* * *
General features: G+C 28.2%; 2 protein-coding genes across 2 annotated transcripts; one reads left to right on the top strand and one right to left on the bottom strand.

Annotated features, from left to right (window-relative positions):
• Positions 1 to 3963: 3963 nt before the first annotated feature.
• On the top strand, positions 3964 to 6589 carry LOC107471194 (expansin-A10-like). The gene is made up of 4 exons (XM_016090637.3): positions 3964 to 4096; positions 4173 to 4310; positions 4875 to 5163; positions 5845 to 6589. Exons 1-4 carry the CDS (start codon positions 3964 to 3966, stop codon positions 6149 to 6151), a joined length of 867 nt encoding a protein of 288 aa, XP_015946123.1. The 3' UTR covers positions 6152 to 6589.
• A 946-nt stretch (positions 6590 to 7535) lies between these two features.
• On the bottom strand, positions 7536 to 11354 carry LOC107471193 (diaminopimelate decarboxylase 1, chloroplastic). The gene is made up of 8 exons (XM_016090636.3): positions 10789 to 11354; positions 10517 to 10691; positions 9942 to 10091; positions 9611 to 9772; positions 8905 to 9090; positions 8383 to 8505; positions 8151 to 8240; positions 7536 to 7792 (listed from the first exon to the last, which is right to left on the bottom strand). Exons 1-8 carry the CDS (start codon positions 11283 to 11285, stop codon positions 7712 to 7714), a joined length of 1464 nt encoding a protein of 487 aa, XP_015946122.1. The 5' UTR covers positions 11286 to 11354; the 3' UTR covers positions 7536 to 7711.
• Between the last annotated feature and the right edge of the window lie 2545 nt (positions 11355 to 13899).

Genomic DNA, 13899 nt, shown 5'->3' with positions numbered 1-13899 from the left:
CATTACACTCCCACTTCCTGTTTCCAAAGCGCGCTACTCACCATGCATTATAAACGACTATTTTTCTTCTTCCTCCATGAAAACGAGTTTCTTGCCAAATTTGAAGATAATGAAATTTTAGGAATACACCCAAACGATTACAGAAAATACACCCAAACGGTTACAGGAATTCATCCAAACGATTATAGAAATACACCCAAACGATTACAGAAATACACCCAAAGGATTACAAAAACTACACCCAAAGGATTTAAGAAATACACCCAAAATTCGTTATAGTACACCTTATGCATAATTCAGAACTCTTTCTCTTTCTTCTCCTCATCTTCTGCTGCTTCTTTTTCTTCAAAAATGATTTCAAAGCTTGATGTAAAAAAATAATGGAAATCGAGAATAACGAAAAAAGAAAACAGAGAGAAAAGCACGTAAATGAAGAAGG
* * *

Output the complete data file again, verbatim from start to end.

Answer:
General features: G+C 28.2%; 2 protein-coding genes across 2 annotated transcripts; one reads left to right on the top strand and one right to left on the bottom strand.

Annotated features, from left to right (window-relative positions):
• Positions 1 to 3963: 3963 nt before the first annotated feature.
• On the top strand, positions 3964 to 6589 carry LOC107471194 (expansin-A10-like). The gene is made up of 4 exons (XM_016090637.3): positions 3964 to 4096; positions 4173 to 4310; positions 4875 to 5163; positions 5845 to 6589. Exons 1-4 carry the CDS (start codon positions 3964 to 3966, stop codon positions 6149 to 6151), a joined length of 867 nt encoding a protein of 288 aa, XP_015946123.1. The 3' UTR covers positions 6152 to 6589.
• A 946-nt stretch (positions 6590 to 7535) lies between these two features.
• On the bottom strand, positions 7536 to 11354 carry LOC107471193 (diaminopimelate decarboxylase 1, chloroplastic). The gene is made up of 8 exons (XM_016090636.3): positions 10789 to 11354; positions 10517 to 10691; positions 9942 to 10091; positions 9611 to 9772; positions 8905 to 9090; positions 8383 to 8505; positions 8151 to 8240; positions 7536 to 7792 (listed from the first exon to the last, which is right to left on the bottom strand). Exons 1-8 carry the CDS (start codon positions 11283 to 11285, stop codon positions 7712 to 7714), a joined length of 1464 nt encoding a protein of 487 aa, XP_015946122.1. The 5' UTR covers positions 11286 to 11354; the 3' UTR covers positions 7536 to 7711.
• Between the last annotated feature and the right edge of the window lie 2545 nt (positions 11355 to 13899).

Genomic DNA, 13899 nt, shown 5'->3' with positions numbered 1-13899 from the left:
CATTACACTCCCACTTCCTGTTTCCAAAGCGCGCTACTCACCATGCATTATAAACGACTATTTTTCTTCTTCCTCCATGAAAACGAGTTTCTTGCCAAATTTGAAGATAATGAAATTTTAGGAATACACCCAAACGATTACAGAAAATACACCCAAACGGTTACAGGAATTCATCCAAACGATTATAGAAATACACCCAAACGATTACAGAAATACACCCAAAGGATTACAAAAACTACACCCAAAGGATTTAAGAAATACACCCAAAATTCGTTATAGTACACCTTATGCATAATTCAGAACTCTTTCTCTTTCTTCTCCTCATCTTCTGCTGCTTCTTTTTCTTCAAAAATGATTTCAAAGCTTGATGTAAAAAAATAATGGAAATCGAGAATAACGAAAAAAGAAAACAGAGAGAAAAGCACGTAAATGAAGAAGG